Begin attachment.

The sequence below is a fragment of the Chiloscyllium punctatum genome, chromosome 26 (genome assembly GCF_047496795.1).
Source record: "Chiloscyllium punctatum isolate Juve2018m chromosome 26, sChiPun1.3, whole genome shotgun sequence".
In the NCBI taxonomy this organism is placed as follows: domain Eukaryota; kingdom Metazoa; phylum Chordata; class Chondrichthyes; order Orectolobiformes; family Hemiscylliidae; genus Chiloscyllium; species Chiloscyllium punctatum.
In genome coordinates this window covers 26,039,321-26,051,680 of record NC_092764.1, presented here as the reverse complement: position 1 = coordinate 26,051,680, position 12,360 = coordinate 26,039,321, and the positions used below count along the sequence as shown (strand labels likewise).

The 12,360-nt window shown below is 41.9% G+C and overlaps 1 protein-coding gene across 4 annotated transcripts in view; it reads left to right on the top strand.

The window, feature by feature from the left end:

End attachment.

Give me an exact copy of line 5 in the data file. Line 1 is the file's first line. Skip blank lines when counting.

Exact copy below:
The 12,360-nt window shown below is 41.9% G+C and overlaps 1 protein-coding gene across 4 annotated transcripts in view; it reads left to right on the top strand.